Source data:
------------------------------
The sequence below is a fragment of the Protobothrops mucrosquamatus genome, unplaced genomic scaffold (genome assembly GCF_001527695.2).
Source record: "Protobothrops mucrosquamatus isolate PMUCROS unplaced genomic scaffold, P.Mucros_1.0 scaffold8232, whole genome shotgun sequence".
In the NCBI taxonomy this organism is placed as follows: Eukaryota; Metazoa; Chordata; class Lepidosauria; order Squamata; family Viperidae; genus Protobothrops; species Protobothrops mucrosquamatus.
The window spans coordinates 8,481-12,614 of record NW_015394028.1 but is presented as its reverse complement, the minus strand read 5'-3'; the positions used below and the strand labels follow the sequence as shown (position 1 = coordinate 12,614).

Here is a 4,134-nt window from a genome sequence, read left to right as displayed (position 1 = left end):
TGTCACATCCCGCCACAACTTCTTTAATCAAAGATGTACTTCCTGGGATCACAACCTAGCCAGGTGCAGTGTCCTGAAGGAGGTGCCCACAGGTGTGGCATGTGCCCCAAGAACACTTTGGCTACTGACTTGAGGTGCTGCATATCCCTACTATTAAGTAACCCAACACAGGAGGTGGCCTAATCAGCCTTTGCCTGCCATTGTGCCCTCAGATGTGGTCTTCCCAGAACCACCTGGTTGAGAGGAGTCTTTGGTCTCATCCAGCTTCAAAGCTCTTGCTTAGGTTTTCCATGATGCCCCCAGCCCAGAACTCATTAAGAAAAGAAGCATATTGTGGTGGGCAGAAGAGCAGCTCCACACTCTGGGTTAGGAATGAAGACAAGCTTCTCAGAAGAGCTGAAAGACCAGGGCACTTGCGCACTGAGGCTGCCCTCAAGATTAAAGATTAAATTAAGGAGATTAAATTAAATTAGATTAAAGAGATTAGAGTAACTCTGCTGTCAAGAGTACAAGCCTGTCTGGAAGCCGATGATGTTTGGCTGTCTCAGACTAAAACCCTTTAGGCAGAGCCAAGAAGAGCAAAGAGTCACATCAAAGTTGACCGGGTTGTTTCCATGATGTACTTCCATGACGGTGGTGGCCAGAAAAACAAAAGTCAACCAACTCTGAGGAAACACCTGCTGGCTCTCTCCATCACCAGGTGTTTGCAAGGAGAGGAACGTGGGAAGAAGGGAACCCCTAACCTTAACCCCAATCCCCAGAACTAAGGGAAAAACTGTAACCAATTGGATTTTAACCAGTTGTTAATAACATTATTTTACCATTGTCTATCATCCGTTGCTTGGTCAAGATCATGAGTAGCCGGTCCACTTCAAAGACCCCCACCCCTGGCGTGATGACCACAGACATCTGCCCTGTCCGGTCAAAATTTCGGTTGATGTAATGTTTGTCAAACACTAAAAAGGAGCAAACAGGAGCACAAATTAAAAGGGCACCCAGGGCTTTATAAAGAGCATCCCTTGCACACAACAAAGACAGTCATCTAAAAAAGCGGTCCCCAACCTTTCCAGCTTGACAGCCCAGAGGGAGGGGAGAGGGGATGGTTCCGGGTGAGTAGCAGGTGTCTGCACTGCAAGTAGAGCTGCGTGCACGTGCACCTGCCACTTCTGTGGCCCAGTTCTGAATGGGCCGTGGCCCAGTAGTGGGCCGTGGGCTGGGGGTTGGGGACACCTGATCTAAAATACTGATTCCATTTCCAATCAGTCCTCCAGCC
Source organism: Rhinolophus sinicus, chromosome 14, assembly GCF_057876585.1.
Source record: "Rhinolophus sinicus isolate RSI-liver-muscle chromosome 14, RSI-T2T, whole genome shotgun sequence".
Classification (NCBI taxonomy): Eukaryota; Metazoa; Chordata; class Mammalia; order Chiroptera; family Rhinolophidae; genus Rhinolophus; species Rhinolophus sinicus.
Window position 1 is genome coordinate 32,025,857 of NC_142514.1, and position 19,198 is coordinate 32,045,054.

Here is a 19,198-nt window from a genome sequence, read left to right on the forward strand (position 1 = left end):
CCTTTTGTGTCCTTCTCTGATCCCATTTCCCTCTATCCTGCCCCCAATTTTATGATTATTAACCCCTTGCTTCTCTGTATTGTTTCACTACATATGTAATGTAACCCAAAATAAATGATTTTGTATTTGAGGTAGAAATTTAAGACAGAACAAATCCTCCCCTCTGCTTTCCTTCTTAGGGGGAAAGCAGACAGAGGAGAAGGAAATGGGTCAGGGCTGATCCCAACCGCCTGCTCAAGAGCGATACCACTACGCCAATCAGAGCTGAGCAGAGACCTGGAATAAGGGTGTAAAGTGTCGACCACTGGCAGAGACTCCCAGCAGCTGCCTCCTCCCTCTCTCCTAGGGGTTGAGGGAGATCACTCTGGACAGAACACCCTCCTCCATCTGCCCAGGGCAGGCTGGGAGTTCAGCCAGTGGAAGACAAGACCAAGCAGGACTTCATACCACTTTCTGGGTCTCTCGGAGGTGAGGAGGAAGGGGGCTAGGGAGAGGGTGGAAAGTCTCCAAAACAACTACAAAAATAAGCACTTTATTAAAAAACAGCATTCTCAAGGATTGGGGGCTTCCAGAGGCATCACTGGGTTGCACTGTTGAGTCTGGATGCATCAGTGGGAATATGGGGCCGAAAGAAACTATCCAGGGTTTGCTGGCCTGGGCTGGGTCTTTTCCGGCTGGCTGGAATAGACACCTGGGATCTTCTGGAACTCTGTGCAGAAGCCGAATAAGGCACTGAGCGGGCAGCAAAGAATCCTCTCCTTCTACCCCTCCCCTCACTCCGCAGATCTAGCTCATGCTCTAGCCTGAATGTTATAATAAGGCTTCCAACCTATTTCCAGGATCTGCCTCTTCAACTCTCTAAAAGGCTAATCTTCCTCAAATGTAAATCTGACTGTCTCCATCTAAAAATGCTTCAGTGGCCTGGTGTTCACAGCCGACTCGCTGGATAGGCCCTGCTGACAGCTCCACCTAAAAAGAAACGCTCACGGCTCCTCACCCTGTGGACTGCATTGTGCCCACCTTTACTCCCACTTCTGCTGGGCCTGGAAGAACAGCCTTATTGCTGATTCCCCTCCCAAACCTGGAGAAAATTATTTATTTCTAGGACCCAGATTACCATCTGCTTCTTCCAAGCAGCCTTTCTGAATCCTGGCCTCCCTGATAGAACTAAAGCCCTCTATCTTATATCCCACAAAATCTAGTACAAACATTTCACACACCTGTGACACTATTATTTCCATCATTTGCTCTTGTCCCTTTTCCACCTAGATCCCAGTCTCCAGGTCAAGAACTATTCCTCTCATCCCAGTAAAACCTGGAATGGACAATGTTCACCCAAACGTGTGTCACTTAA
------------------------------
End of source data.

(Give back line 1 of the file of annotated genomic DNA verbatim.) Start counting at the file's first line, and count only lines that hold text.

The sequence below is a fragment of the Protobothrops mucrosquamatus genome, unplaced genomic scaffold (genome assembly GCF_001527695.2).